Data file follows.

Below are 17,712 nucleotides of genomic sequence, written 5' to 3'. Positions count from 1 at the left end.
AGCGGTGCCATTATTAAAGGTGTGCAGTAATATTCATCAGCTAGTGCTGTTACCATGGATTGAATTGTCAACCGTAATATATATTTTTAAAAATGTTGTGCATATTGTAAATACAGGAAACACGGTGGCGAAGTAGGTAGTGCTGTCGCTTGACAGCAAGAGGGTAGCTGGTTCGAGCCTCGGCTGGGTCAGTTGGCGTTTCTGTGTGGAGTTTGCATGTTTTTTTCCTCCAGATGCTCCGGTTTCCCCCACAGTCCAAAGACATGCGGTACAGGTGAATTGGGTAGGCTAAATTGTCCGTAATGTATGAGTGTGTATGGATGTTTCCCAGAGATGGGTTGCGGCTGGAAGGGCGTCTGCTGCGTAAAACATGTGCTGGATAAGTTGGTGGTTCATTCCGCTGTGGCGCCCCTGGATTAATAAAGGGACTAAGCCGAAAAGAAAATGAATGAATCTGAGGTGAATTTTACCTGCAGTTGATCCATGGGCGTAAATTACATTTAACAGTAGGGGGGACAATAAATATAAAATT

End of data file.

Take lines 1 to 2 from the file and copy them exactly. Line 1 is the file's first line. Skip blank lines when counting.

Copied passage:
Below are 17,712 nucleotides of genomic sequence, written 5' to 3'. Positions count from 1 at the left end.
AGCGGTGCCATTATTAAAGGTGTGCAGTAATATTCATCAGCTAGTGCTGTTACCATGGATTGAATTGTCAACCGTAATATATATTTTTAAAAATGTTGTGCATATTGTAAATACAGGAAACACGGTGGCGAAGTAGGTAGTGCTGTCGCTTGACAGCAAGAGGGTAGCTGGTTCGAGCCTCGGCTGGGTCAGTTGGCGTTTCTGTGTGGAGTTTGCATGTTTTTTTCCTCCAGATGCTCCGGTTTCCCCCACAGTCCAAAGACATGCGGTACAGGTGAATTGGGTAGGCTAAATTGTCCGTAATGTATGAGTGTGTATGGATGTTTCCCAGAGATGGGTTGCGGCTGGAAGGGCGTCTGCTGCGTAAAACATGTGCTGGATAAGTTGGTGGTTCATTCCGCTGTGGCGCCCCTGGATTAATAAAGGGACTAAGCCGAAAAGAAAATGAATGAATCTGAGGTGAATTTTACCTGCAGTTGATCCATGGGCGTAAATTACATTTAACAGTAGGGGGGACAATAAATATAAAATT